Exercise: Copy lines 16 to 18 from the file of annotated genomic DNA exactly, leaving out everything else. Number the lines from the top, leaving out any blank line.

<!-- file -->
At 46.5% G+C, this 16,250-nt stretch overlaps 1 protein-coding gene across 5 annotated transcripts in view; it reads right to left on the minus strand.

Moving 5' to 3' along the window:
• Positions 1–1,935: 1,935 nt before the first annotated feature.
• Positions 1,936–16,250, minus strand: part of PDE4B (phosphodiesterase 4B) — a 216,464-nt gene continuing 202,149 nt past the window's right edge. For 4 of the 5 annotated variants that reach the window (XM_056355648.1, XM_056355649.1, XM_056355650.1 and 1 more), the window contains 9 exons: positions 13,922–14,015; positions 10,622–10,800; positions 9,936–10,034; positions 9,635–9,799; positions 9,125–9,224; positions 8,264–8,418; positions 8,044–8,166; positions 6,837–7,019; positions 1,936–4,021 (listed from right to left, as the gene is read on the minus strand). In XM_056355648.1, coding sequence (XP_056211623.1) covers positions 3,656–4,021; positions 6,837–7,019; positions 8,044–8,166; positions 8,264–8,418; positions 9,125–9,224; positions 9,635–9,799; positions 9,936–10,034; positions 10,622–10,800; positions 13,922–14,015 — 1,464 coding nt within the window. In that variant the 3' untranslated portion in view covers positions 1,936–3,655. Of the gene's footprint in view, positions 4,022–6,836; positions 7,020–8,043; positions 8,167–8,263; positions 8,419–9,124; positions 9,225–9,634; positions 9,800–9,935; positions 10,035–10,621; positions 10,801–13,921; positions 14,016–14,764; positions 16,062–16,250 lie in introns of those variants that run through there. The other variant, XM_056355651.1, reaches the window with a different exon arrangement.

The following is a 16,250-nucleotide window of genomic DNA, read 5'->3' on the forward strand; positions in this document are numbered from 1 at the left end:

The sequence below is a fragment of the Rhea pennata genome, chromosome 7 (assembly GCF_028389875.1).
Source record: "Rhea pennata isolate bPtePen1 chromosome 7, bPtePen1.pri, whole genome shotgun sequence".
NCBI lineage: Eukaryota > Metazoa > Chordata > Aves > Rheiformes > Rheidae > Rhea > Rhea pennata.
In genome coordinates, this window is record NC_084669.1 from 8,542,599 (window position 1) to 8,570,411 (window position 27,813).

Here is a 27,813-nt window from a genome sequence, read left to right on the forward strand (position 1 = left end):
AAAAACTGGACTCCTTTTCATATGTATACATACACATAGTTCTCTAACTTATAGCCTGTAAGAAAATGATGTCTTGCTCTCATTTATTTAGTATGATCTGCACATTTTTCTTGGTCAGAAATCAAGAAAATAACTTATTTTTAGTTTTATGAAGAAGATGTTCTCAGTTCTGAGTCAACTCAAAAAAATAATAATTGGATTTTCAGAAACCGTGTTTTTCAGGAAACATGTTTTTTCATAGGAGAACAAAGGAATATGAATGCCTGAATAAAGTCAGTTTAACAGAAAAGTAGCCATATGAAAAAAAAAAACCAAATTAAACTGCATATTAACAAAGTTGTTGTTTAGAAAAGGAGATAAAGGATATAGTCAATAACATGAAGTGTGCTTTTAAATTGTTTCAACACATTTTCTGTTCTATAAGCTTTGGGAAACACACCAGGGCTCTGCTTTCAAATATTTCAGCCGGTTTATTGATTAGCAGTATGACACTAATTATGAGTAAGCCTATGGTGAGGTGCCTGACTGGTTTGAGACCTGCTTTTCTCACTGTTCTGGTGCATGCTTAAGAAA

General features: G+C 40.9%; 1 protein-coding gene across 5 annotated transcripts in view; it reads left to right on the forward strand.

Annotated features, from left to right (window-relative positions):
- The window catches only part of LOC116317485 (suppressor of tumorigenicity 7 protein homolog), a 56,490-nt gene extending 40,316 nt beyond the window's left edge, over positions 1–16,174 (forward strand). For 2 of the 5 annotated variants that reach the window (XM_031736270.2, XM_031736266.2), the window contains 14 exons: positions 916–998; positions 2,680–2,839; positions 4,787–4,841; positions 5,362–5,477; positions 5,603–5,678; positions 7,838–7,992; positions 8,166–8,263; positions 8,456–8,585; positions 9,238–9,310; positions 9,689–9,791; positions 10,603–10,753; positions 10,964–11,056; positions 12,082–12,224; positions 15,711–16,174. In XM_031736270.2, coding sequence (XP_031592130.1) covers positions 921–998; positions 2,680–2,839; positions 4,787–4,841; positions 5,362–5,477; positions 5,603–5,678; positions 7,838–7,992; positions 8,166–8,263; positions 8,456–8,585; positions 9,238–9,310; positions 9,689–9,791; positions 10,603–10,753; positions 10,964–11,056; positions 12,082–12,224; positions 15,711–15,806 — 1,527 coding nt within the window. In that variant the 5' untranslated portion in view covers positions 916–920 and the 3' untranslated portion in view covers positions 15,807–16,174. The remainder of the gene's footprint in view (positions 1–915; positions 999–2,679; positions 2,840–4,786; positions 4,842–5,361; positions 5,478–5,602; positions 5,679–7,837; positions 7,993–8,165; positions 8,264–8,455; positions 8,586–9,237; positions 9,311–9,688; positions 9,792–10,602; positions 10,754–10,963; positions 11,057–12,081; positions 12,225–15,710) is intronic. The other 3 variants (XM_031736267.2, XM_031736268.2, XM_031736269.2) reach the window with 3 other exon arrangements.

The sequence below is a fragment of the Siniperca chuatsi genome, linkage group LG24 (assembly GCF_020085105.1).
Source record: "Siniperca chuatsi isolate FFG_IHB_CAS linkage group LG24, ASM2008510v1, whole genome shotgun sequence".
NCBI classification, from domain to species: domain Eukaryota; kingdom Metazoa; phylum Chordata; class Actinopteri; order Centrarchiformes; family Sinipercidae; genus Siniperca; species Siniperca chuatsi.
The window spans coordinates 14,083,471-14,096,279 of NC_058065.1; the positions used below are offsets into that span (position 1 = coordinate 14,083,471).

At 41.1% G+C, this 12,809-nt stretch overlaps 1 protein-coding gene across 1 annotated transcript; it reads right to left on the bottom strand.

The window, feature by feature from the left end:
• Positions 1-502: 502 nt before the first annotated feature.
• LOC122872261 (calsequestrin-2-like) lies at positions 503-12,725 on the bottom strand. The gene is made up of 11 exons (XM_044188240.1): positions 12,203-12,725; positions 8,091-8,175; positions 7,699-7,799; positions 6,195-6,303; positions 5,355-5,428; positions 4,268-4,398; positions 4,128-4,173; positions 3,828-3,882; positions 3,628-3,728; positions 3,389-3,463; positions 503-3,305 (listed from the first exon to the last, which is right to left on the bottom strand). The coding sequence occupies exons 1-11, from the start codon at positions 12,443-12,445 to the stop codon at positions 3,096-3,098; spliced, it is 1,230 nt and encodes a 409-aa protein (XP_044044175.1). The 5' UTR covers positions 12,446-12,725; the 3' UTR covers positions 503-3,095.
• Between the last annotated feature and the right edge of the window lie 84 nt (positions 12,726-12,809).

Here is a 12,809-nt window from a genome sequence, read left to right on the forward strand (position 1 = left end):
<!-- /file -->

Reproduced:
Source record: "Siniperca chuatsi isolate FFG_IHB_CAS linkage group LG24, ASM2008510v1, whole genome shotgun sequence".
NCBI classification, from domain to species: domain Eukaryota; kingdom Metazoa; phylum Chordata; class Actinopteri; order Centrarchiformes; family Sinipercidae; genus Siniperca; species Siniperca chuatsi.
The window spans coordinates 14,083,471-14,096,279 of NC_058065.1; the positions used below are offsets into that span (position 1 = coordinate 14,083,471).